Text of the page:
Arctic battling climate change and beavers


Beavers are running amok in the Arctic, taking advantage of climate change and likely exacerbating its impact.

Studies show they are now able to move into many tundra regions where they’ve never been seen before, and once there are building dams and creating new water bodies.

This is changing the landscape and could accelerate the thawing of the permafrost soils, releasing massive quantities of greenhouse gases, according to research by a US-German team reported in the journal Environmental Research Letters.

Two years ago, a team from the University of Alaska (UA) and Germany’s Alfred Wegener Institute (AWI) calculated that North American beavers living in an 18,000-square-kilometre section of northwest Alaska had created 56 new lakes in just five years.

In the new study, they and colleagues from the University of Minnesota used satellite data and extended time series to track beaver activity in two other regions in Alaska – and were surprised by what they found.

In a 100-square-kilometre area near the town of Kotzebue there were two dams in 2002 and 98 by 2019, with more than five new dams being constructed per year. The same trend emerged in a larger survey area covering the entire northern Baldwin Peninsula.

“We’re seeing exponential growth there,” says AWI’s Ingmar Nitze. “The number of these structures doubles roughly every four years.”

This has already affected the water balance, the researchers say. Beavers appear to work in those parts of the landscape that they can most easily flood. Sometimes they dam small streams, and sometimes the outlets of existing lakes, which expand as a result.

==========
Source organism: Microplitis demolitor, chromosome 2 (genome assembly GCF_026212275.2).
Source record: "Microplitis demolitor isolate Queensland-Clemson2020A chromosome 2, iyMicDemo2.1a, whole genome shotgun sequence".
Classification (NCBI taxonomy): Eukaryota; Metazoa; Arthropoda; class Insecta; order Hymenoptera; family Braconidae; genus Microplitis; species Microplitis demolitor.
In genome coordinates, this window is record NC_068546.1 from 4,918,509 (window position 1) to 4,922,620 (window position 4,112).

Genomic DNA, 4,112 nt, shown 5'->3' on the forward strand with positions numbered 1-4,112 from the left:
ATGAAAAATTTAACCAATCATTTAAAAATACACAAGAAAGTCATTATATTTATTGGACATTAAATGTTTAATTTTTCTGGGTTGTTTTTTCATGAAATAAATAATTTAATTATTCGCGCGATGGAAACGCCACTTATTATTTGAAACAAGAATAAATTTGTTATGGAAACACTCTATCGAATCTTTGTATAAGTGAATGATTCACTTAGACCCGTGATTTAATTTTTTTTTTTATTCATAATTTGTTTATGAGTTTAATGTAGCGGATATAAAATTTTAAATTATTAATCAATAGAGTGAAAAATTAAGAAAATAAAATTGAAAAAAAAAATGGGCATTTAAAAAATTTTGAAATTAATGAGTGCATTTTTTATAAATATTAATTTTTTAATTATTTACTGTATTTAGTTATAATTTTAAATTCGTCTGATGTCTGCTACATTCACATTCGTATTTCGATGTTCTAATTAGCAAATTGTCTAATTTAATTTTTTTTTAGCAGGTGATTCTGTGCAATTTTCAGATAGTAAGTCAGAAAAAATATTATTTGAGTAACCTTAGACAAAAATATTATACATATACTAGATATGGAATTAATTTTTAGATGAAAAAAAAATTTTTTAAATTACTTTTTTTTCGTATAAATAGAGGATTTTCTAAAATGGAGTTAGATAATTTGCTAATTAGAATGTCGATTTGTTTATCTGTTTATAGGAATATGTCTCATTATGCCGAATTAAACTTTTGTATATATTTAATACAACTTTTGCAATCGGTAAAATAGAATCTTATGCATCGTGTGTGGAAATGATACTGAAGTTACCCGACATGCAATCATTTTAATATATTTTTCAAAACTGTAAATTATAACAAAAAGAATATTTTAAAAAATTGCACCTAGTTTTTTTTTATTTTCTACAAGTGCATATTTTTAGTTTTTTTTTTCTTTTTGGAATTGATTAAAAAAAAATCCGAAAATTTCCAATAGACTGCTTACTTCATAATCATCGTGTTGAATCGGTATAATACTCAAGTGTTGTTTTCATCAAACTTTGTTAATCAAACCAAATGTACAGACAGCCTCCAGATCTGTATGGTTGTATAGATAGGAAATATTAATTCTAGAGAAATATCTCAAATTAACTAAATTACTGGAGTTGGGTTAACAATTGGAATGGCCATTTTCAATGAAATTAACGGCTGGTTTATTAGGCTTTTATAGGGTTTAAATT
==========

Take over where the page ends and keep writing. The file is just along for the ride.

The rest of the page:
“The animals have intuitively found that damming the outlet drainage channels at the sites of former lakes is an efficient way to create habitat,” says UA’s Benjamin Jones, the study’s lead author. “So a new lake is formed which degrades ice-rich permafrost in the basin, adding to the effect of increasing the depth of the engineered water body.”

Over the 17-year study period the overall water area in the Kotzebue region grew by 8.3%, and roughly two-thirds of that growth was due to the beavers, the researchers believe. They also suspect there have been similar construction booms in other regions of the Arctic.

“The growth in Canada, for example, is most likely even more extreme,” says Nitze. “And each additional lake thaws the permafrost below it and on its banks.

“Granted, the frozen soil could theoretically bounce back after a few years, when the beaver dams break; but whether or not the conditions will be sufficiently cold for that to happen is anyone’s guess.”, 1 July 2020
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